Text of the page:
To give some context, Paul has been talking about his role in preaching “the unsearchable riches of Christ” and ministering to the Gentiles. These riches include the fact that the Father now offers salvation to all men. Because of His work through our Lord Jesus Christ, we can boldly access God’s wisdom and revealed mysteries. With that discussion in place, Paul writes,

 For this cause I bow my knees unto the Father of our Lord Jesus Christ, of whom the whole family in heaven and earth is named (Eph. 3:14-15, KJV)

Last week, in examining Paul’s earlier prayer in Ephesians, we looked at the work God is doing in us through Christ and the monumental importance of Jesus’ role. But in focusing on Jesus, we must never forget where it all starts. The Father directs Christ’s work, leads the family of which He made Jesus the Head (Eph. 1:22), and is directly involved with the work being done. Asking the Father to work in believers is the focus of this prayer. Continue reading

How To Love The Lord Your God

Jesus told us “The first of all the commandments is: ‘Hear, O Israel, the Lord our God, the Lord is one. And you shall love the Lord your God with all your heart, with all your soul, with all your mind, and with all your strength.’ This is the first commandment” (Mark. 12:29-30).

Even though this commandment forms the basis of all other commands and is most important for us to remember and obey, it can also be easy to overlook. It sounds so simple: “Love God, check. Yup. I’m good.” But Jesus went into more detail than just “love God.” He started out by reminding us Yahweh is echad. He is united, preeminent, and the only one worthy of the title Lord.

With that reminder in place, Jesus goes on to quote an Old Testament passage telling us how to love God. The way we should love our Lord isn’t left up to our imagination or emotions. We’re told what we’re supposed to do.click to read article, "How To Love The Lord Your God" | marissabaker.wordpress.com

With All Your Heart

As today, most people in Jesus’s day didn’t just think of the heart as a muscle pumping blood. It was seen as the “seat of emotions” and the core of your “inner man” (labab, H3824). In Greek, kardia metaphorically referred to the “center of all physical and spiritual life” and the “fountain and seat of thoughts, passions, desires, appetites, affections, purposes, endeavors (G2588, Thayer). That’s the first way we’re supposed to love God — with all our emotions, thoughts, and yearnings that come from the very core parts of who you are inside. Continue reading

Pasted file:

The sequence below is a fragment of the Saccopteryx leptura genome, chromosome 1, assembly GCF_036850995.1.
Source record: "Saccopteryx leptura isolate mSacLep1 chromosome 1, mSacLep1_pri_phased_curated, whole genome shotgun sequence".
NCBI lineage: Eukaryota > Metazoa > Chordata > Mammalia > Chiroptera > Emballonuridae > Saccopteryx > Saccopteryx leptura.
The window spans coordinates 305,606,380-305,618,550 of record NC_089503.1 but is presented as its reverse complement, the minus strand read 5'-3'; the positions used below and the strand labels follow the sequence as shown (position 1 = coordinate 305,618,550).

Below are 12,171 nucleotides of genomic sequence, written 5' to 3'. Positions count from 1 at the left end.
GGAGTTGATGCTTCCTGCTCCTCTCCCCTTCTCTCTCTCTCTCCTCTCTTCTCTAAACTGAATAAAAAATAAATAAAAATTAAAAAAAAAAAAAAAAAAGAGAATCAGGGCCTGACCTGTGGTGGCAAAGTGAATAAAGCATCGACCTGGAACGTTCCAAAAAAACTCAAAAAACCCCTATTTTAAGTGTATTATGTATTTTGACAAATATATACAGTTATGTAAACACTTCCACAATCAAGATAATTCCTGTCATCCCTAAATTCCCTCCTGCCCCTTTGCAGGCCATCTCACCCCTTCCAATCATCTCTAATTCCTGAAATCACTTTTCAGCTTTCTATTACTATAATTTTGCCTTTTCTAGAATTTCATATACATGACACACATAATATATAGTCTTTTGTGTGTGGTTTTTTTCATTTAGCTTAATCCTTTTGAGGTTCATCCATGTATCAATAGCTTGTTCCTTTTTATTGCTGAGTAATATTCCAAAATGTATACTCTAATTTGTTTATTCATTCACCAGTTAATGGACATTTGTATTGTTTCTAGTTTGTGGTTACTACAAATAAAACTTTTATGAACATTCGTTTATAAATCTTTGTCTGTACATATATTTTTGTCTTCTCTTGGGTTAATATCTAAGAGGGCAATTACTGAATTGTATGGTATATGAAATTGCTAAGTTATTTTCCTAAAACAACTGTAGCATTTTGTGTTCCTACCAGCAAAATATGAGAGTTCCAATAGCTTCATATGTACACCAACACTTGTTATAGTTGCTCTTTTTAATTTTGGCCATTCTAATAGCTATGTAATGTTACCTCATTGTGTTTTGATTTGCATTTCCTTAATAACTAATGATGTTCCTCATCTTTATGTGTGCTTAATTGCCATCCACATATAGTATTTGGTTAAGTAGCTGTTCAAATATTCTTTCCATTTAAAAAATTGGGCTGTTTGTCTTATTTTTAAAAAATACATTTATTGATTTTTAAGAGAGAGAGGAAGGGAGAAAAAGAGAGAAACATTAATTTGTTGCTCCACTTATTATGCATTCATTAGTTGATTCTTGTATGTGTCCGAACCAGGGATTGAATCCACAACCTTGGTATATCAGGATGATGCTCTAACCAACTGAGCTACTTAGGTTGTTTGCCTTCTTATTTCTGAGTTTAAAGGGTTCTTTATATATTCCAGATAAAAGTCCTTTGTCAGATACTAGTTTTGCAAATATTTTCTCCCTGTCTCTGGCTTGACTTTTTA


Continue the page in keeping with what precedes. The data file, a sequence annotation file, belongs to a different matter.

Are You Who You Say You Are?

If we say we’re followers of Jesus Christ, there are certain things we should, nay, we must do. As we talked about last week, there are observable markers of being someone who follows God — things we should be able to notice when we examine ourselves. Those things are inseparably connected with Christ’s presence in us.

There is plenty of freedom within the perfect law of liberty, but there are absolutes as well. God is highly personal and He’ll work with you on a personal level. That does not, however, mean He has different requirements for how different people follow and worship Him. He’s also a just God who is not inconsistent in His commandments, laws, and expectations. We might have different understandings of what God expects, but as we grow toward God we should also be growing in unity as we understand His mind more fully. There isn’t one law for you and one law for me. There’s just God telling us all to walk in His ways.click to read article, "Are You Who You Say You Are?" | marissabaker.wordpress.com

Love + Obedience + Indwelling

John begins both his gospel and his first epistle with a focus on Jesus Christ’s role as the Word of life. Then, in the epistle, he focuses on how we can have fellowship with this great Being and His Father. We must “walk in the light as He is in the light,” “confess our sins” so He’ll forgive us, and then keep His commandments (1 John 1:5-2:3). We cannot claim to know God unless we’ve keeping His word and walking as Jesus walked (1 John 2:4-6). God wants us to be part of His family and that means becoming like Him (1 John 3:1-2). Continue reading

“You’re Okay” Doesn’t Help A Sick Man

Imagine you’ve noticed something wrong and you go to the doctor. They run their tests and scans, take their samples, and sit you down with the results. You were right — you’re sick and quite probably dying without prompt attention. But instead of offering a cure, the doctor says he can alter the test results. You’ll still be dying, but you can pretend you’re not and tell all your friends the doctor says you’re fine.

Sounds ridiculous, right? I’m not sure any of us would take that deal. But that’s what churches are doing on a spiritual level if they hold out the idea of salvation without repentance.

Our Western society is uncomfortable with objective morality. It’s unpopular to think certain actions are inherently wrong. We don’t want to acknowledge a higher power with the right to determine what is and is not sin. Yet that’s exactly what you must do when you become a Christian. My decision to follow Jesus means I’m not the ultimate authority in my life. He and Our Father are.

Repenting From What?

When Jesus began preaching, He said, “The time is fulfilled, and the kingdom of God is at hand. Repent, and believe in the gospel” (Mark 1:15). It has become popular in some Christian churches to say God’s commands aren’t relevant today. If you accept Jesus as your personal savior that’s it — you’re saved. There’s a measure of truth to this last statement, for God sent Jesus “that whoever believes in Him should not perish but have everlasting life” (John 3:16). But Jesus also commanded repentance and that begs the question, “What are we repenting of?” Continue reading